Welcome to the 18th edition of ‘Gambier Ink!’ I decided to bring this feature into 2020 with a bit of a flare. I asked a few first-years about their tattoos and their possible significance. Completely by accident, I actually made a great argument for why 18 year olds should not have the ability to put permanent ink on their bodies. **Content warning: 3 out of the 4 of these tattoos are feet tats (completely accidental, I swear)… Forgive the borderline pornographic and obscene images I have attached.
Teddy Hannah-Drullard ’20
“My goal is to one day be covered in tattoos I’ve designed; right now I’m at two. This tattoo is the most recent—I designed it and got it done over Spring Break my sophomore year (I have no clue where the final drawing went, but I managed to find one of the preliminary sketches on my art account on Instagram). (That’s a plug.) Continue reading
Henry Williams ’19:
“I work at a summer camp called Hidden Hollow near Mansfield. I started going there when I was thirteen, and I was having a really fun week. But at the end of the week, there’s a dance. This was the fifth week of the camping season, so the last week. At this particular dance, what I didn’t know, is that everyone starts crying, literally everyone. Naturally I too started crying, and I didn’t understand why. But nonetheless, I was crying, and it was a weird, cleansing kind of crying. So at the end, I felt compelled to go to the program director of the summer camp, and I asked him, ‘Mr. Casy, why am I crying?’ which, in retrospect, is a really dumb question, but I still asked him. And he told me that crying is just the soul asking for water.Over the course of the next two years as a camper and being a counselor for four years now has grown to mean quite a bit to me. So on my third year on staff, Mr. Casy came back to DJ the dance. So after we put all of our kids to bed, I went up to him and asked him if he could explain this thing he said to me.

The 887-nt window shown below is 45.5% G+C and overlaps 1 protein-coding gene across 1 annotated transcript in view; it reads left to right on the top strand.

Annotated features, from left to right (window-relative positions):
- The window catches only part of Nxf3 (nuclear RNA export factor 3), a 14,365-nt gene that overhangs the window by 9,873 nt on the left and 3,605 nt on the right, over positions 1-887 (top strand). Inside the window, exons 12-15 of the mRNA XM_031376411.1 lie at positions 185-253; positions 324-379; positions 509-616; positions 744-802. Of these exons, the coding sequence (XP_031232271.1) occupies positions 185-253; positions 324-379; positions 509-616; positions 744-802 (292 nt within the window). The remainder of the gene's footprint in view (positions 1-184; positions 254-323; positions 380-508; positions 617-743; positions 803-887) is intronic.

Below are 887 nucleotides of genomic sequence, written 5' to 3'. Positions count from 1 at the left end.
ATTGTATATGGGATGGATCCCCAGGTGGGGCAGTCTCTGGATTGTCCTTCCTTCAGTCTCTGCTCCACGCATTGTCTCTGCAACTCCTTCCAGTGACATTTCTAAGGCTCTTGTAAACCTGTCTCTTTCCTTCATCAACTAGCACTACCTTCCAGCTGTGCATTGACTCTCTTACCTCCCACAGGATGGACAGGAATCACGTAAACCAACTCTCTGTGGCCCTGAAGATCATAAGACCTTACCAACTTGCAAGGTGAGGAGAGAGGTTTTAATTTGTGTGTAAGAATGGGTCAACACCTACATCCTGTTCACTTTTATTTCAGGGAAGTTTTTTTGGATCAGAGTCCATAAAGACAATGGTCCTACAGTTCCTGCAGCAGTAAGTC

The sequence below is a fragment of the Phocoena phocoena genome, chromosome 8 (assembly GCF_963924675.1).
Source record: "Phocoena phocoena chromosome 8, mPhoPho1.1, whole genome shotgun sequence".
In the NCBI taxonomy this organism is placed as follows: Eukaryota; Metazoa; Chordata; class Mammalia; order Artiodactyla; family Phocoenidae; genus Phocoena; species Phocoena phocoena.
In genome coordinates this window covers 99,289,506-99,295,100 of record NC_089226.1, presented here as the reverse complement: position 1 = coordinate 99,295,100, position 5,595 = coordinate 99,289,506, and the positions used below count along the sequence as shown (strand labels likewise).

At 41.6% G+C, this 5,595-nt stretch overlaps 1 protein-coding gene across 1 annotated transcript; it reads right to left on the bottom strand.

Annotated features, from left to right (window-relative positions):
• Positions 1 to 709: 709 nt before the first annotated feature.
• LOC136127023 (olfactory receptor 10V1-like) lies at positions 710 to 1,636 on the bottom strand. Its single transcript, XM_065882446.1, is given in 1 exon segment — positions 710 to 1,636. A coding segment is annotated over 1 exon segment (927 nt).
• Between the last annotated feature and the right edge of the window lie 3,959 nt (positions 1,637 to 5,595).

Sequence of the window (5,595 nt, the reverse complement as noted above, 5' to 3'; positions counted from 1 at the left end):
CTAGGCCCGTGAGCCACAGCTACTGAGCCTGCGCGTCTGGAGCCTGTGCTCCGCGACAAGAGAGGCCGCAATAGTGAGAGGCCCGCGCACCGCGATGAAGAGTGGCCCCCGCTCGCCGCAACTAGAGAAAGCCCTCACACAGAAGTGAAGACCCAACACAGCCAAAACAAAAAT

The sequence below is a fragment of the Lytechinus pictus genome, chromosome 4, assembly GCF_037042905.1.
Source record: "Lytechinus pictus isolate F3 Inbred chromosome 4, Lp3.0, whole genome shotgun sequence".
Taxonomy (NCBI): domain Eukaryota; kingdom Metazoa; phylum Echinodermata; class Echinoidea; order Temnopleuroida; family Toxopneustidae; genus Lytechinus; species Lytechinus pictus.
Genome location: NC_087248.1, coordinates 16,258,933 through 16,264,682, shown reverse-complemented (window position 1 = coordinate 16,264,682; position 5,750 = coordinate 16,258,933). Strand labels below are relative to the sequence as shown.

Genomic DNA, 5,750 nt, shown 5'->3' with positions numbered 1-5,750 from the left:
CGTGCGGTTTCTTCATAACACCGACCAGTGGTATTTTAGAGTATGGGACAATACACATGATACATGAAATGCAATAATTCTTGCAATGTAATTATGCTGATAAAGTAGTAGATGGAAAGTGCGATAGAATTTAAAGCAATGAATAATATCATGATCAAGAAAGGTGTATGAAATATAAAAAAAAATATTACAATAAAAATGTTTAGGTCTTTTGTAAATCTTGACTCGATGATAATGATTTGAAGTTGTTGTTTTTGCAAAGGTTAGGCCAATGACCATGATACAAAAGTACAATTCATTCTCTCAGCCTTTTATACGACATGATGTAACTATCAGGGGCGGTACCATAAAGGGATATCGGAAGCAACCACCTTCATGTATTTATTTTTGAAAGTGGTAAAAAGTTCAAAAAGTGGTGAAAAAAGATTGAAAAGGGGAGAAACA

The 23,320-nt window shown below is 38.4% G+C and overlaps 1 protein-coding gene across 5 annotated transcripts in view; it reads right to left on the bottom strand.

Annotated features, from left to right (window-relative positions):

Isabel Landers ’18
I got a rose because Rose is my middle name, and I really like the flower. One of my brothers and my sister thought it was fake when I showed them, I guess because of the watercolor. My other brother found out I got a tattoo from my dad so he didn’t have any trouble believing me, although he did kind of rib me for not telling him in the first place.
“It’s my first tattoo (but definitely not my last), and I wanted to get something small but visible that meant a lot to me. I got it about a month ago, but I had been planning on getting this one for over a year. The four triangles, in order, represent earth, fire, water, and air. I really love the idea of beauty and peace in balance, and nature has always been a big part of who I am. Being able to look down at my wrist and see the triangles is a pleasant reminder about the importance of maintaining balance, but also that there is this big, beautiful, natural world out there. And I’d be lying if I said it didn’t sometimes make me think about Avatar: The Last Airbender, but that’s not the intended purpose of it. Just a welcome bonus.”
-Annie Devine, ’18
I worked at a Quaker camp this summer and my co-worker sketched my tattoo for me. It’s a bay leaf, which is a seasoning spice. In Quaker tradition, the values are outlined by the acronym SPICES: Simplicity, Peace, Integrity, Community, Equality, and Stewardship. It serves as a reminder for simplicity and also for a place and a community that mean so much to me. -Meredith Awalt ’19